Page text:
- Act of Uniformity 1559
The Act of Uniformity in 1559 set the order of
prayerto be used in the English Book of Common Prayer. Every man had to go to church once a week or be fined 12 pence (equivalent to just over £11 in 2007 [ [http://www.measuringworth.com/calculators/ppoweruk/result.php?use%5B%5D=CPI&year_early=1559£71=&shilling71=&pence71=12&amount=0.05&year_source=1559&year_result=2007 Measuring Worth - Purchasing Power of British Pound ] ] ), a considerable sum for the poor. With this act Elizabeth I made it a legal obligation to go to church every Sunday. The 'Act of Uniformity' reinforced the Book of Common Prayer. After passage, fourteen bishopswere dismissed from their sees, and all the other sees, except Llandaff, were at the time vacant.Dictionary of Phrase and Fable, E. Cobham Brewer, 1894] As it was time to appoint a new Archbishop of Canterbury, the question of how to obtain consecration and preserve the Apostolic Successionunbroken arose. Llandaff refused to officiate at Matthew Parker's consecration and the solution would give rise many years later to the Nag's Head Fable.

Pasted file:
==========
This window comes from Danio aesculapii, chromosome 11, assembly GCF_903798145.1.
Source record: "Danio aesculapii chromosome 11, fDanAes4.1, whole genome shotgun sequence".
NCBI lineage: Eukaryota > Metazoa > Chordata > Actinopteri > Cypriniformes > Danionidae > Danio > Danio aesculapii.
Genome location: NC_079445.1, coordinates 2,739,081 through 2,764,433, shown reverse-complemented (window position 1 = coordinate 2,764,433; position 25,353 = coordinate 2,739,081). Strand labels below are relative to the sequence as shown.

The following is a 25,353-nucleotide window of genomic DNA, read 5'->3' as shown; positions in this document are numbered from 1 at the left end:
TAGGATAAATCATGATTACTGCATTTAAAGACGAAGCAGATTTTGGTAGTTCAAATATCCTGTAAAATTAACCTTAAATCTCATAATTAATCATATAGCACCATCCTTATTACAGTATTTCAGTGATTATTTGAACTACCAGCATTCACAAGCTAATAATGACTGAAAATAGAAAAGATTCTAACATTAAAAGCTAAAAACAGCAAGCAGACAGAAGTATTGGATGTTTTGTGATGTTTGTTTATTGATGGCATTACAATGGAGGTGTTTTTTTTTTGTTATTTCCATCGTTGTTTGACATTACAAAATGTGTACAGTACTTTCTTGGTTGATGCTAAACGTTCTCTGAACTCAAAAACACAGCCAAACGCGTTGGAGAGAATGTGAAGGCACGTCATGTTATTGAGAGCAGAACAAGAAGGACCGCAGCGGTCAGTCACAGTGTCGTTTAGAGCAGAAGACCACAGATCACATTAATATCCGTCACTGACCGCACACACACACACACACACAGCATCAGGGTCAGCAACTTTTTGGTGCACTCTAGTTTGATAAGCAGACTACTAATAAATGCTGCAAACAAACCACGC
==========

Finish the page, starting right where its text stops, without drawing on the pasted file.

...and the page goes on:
The act made up part of the
Elizabethan Religious Settlementin England instituted by Elizabeth I who wanted to unify the Anglican Church. Other acts concerned with this settlement were the Act of Supremacy 1559and the Thirty-Nine Articles( 1563). Elizabeth was trying to achieve a settlement after thirty years of turmoil during the reigns of Henry VIII, Edward VI and Mary I, in which England had swung from Catholicismto Protestantismand back to Catholicism again. The outcome of the Elizabethan Settlement has been a sometimes tense and often fragile union of both Catholic and Protestant wings of the Church of England and Anglicanism world wide. The event was featured, albeit only briefly, in the movie "Elizabeth".
* [http://history.hanover.edu/texts/engref/er80.html The Act of Uniformity (Full Text)]
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